GW Associates Public Media

How Non-Profits can Profit From Strategic Use of the Media

Corporations spend hundreds of millions of dollars to sell their products and services to increase market share and improve sales. They understand the necessity of a good communications plan to influence public opinion on issues affecting their business.

General Electric is currently waging a campaign challenging the environmental wisdom of dredging PCBS's from the Hudson River floor. Public opinion in the various communities along the Hudson River which are directly affected will play a significant role, as the EPA is required to take into account public opinion for Superfund projects, along with a variety of other actors in the outcome of the decision whether to dredge or not.

Global warming while now widely accepted as a phenomena affected by man made processes was a hotly contested debate as to whether the phenomena was real or not a number of years ago. Today, large segments of the public and businesses are concerned about how global warming will affect us and the debate has mostly shifted to what we should do to lessen it's effects.

Public Sector

It is in the nonprofit and public sector, where the bottom line is not as clear and resources are more limited that there is less clarity on how the mass media can be utilized to achieve a specific goal. Grassroots organizations often feel frustrated with what they perceive as a lack of interest by mass media and competing interests.

The following quote is taken from an e-mail message I recently received from a group of local citizens opposed to an expansion of a mall in Syracuse, NY "We don't have a voice in the conventional press (.... stands to gain a lot through advertising sales), and since we have no funding, we have no way to reach others except through word of mouth, pen, and the internet."

I found this interesting as I followed this issue in the Syracuse papers. The mall has been written on extensively. I've read quotes from individuals opposed to the mall and from local politicians concerned with the allocation of public tax dollars and the affect on the community as well as comments from supporters. From my perspective it has been a hotly debated issue in the newspapers.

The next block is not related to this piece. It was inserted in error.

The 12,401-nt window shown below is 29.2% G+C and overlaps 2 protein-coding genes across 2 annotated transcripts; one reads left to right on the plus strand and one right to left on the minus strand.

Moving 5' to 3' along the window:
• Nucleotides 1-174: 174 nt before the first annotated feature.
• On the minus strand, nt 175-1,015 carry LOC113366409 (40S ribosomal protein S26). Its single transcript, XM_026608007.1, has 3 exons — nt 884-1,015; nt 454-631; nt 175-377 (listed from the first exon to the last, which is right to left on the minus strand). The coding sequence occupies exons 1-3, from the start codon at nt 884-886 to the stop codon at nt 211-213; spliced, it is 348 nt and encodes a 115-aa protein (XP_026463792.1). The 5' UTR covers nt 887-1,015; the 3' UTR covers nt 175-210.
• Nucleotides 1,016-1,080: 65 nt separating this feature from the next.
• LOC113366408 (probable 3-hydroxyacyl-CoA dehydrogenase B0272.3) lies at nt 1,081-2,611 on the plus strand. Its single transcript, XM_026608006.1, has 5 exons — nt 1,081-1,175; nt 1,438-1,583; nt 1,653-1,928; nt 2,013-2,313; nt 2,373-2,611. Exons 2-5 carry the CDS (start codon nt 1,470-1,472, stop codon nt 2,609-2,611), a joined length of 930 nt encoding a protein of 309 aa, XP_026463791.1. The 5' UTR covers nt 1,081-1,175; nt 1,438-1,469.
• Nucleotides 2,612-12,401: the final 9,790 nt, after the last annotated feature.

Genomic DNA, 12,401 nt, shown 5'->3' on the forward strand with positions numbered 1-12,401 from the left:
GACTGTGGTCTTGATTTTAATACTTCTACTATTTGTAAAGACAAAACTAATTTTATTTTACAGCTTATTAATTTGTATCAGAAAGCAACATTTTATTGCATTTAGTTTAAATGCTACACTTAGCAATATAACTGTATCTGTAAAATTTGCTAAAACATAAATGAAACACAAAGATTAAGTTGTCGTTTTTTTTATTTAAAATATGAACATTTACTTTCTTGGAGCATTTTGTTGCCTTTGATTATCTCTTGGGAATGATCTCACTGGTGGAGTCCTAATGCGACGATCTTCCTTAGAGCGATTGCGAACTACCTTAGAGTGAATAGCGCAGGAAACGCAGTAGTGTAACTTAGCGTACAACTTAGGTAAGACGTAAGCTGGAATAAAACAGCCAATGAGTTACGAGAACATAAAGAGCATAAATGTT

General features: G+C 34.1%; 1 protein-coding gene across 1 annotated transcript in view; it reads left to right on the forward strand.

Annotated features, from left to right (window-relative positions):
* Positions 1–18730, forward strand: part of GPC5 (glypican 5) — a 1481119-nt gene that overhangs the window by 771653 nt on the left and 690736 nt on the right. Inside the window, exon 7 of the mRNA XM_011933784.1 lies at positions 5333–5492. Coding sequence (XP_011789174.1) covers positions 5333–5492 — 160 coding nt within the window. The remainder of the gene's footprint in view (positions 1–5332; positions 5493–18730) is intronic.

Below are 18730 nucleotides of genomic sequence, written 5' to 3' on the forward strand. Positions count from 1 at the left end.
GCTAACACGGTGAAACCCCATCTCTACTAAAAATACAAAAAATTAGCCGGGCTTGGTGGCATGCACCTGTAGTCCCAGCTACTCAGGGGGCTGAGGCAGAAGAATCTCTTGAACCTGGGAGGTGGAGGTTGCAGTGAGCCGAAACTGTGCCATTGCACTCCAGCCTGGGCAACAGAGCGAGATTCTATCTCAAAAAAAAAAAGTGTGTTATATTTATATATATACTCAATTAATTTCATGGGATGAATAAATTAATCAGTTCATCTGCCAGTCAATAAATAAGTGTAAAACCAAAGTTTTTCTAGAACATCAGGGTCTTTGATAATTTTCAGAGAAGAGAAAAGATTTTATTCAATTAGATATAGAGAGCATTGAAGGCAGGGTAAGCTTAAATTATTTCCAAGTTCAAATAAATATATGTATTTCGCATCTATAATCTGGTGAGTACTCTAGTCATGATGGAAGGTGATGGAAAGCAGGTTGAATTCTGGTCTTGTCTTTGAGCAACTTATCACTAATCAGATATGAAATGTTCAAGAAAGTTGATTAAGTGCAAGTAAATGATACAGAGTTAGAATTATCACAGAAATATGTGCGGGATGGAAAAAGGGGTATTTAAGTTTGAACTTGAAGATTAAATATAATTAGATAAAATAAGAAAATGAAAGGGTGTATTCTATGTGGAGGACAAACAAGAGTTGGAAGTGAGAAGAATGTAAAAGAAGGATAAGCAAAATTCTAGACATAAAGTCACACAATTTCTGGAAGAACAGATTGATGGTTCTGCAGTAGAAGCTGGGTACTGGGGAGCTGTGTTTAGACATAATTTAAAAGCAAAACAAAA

Extensive press coverage can be generated on the local level with postage stamps and a telephone assuming you understand the basics of how to write a press release and "pitch" a news story or feature article. Lack of funding should never be an obstacle to generating news coverage on the local level.

Liberal Versus Conservative

My experience over the last 20 years as a volunteer and now a PR professional is that the biggest obstacle to generating news coverage on an issue or organization's activities is the attitude of the individuals involved. Individuals come up with various reasons why the media doesn't cover their activities. For example, conservatives blame a lack of coverage on the media's liberal bias and liberals blame a lack of coverage on the media's conservative bias.

The President of the Heritage Foundation, described as the nation's largest conservative think tank is quoted in an October, 1999 Washington Post article: "We're still conservative, most journalists are still liberal, and the bias is awful."

On the other hand you have noted liberal media critics like Noam Chomsky and Edward Herman produce a 6o minute video, The Myth of the Liberal Media, that "reveals the manner in which the news media are so subordinated to corporate and conservative interests that their function can only be described as that of "elite propaganda."

Regardless of which side of the political spectrum your on people believe the media is biased against them. In addition, there is also the issue of a lack of understanding how the strategic use of media can help an organization achieve its goals.